When we sit down with our clients and start designing their specific marketing plan, we often discuss something called Social Proof. And if you have been reading our blogs or watching our videos, you would have heard us mention this on many occasions.
So, what exactly is Social Proof?
As part of our intrinsic nature and psychology as humans, we tend to want confirmation of our decisions by a greater number of people so we can feel more comfortable about these decisions. This is especially true if they are large decisions or if we don’t have a lot of other information. These intrinsic motivators are very difficult to override, as they form part of our basic fundamentals, much like a survival mechanism.
Let’s travel back in time 100,000 years. We are part of a tribe and walking through the forest. The tribe stops to eat at a bush with berries, so we eat those too and are nourished. We pass another tree with fruit, but no one eats from that, so we don’t either, and we live. We learn following conformity keeps us alive.
Society may have developed significantly over the last few millennia, but like many physical and psychological aspects about humans, we are still tied to our distance ancestors and it is these aspects that continue to dictate our actions even in today’s society.
To use a modern-day example, let’s take a strip of restaurants. You pass the first restaurant, and it seems pretty full, people laughing and enjoying themselves. You pass the next, and it is just about empty – which one do you choose, when you know little about either?
The first is packed, so it must be good, right? Otherwise, why would all those people be there? Similarly, the second must be bad. If no one is eating in it, there must be something wrong.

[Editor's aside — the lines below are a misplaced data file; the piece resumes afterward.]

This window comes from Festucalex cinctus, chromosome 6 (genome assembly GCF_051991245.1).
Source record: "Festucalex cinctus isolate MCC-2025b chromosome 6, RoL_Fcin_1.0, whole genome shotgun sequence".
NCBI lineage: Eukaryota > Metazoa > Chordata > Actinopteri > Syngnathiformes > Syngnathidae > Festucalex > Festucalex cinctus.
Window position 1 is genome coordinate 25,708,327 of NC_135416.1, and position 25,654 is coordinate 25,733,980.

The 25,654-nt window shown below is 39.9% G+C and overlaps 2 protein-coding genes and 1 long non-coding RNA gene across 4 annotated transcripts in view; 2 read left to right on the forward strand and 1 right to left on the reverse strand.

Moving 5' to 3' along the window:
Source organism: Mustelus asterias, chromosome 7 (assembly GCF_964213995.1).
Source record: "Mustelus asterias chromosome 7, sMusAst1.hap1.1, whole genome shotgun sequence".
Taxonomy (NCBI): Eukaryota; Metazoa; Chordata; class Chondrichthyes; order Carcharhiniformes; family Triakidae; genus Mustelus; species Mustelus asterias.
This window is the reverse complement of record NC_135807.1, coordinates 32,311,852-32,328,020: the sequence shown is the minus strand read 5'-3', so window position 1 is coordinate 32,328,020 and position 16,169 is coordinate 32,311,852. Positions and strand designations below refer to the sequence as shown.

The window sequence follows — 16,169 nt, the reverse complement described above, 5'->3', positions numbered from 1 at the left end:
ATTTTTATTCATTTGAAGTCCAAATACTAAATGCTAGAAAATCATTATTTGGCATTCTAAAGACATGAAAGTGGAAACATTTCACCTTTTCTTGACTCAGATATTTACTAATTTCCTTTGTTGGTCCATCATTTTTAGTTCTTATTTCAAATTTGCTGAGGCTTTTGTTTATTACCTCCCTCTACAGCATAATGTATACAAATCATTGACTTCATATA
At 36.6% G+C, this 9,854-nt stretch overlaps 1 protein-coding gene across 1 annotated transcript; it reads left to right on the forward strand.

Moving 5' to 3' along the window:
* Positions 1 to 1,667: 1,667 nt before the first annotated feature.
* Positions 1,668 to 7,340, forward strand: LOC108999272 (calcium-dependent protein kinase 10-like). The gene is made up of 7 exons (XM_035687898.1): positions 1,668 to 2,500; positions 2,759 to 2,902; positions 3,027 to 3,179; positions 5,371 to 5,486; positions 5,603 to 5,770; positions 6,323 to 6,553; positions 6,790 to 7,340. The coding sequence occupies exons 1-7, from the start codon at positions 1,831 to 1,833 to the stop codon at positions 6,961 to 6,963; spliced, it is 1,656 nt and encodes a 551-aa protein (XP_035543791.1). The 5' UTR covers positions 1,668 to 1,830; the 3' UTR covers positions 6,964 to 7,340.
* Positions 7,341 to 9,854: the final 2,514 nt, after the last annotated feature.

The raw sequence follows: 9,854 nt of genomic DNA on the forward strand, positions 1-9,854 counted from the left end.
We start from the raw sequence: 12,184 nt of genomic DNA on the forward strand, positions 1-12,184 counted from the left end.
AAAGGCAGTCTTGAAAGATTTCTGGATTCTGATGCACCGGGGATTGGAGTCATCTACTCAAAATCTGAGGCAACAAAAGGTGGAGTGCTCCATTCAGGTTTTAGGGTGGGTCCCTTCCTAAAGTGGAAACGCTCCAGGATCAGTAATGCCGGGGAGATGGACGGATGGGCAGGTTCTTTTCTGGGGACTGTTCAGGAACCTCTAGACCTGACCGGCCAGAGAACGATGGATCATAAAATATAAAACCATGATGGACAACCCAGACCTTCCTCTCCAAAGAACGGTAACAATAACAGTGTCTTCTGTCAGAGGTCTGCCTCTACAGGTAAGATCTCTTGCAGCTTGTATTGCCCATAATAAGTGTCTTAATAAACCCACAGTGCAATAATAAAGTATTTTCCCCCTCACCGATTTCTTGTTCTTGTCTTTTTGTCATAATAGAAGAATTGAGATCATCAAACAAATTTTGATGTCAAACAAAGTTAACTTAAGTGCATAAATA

This illustrates social proof at work. Our decision was influenced solely on the actions of others. This also shows you can have both positive social proof (the full restaurant) or negative social proof (the empty restaurant).
How does social proof relate to marketing your home?
Let’s take open homes as one example. One of the main reasons we run open homes is to help create positive social proof. Firstly, we strive to form an environment about the home, which creates positive emotive triggers such as want, need, lust etc. This is achieved in both the preparation and presentation of the home, along with how the home is marketed.
If you have done this right and been loud and proud by advertising everywhere (casting a large net), you will create a lot of interest, which will translate to more people in the home.
Next, you open the home for a relatively short time, say 30 minutes. This will ensure as many people as possible will ‘eyeball’ each other whilst still allowing enough time for interested parties to take in the home and not be rushed. You have now created the ‘crowded’ restaurant.
The inner monologue of the people will be “wow, this is packed, it must be a good home” or “all these people, it must be a fair price” or even better “Damn, all these people, I better do something, or I am going to miss out”. Congratulations, you have created positive Social Proof plus a perceived sense of competition that will all ultimately help your final price substantially.
What’s the opposite of social proof?
The opposite can happen too. Having no-one at an open home will bring a different negative inner monologue. “Hmmm, this place is empty, I wonder what they know that I don’t?” or “No one here, what’s wrong with this joint?”. And if you do manage to convince someone to buy, they will err on the side of caution and offer low. Plus, they now feel they hold the power as you have no one else, so they believe they can dictate the terms.
Now you can see why Social Proof is such an important aspect of (neuro) marketing and cannot be ignored if you wish to achieve top dollar for your home. And it is one important ingredient in the successful marketing of your home.
Written by Shawn Kristofer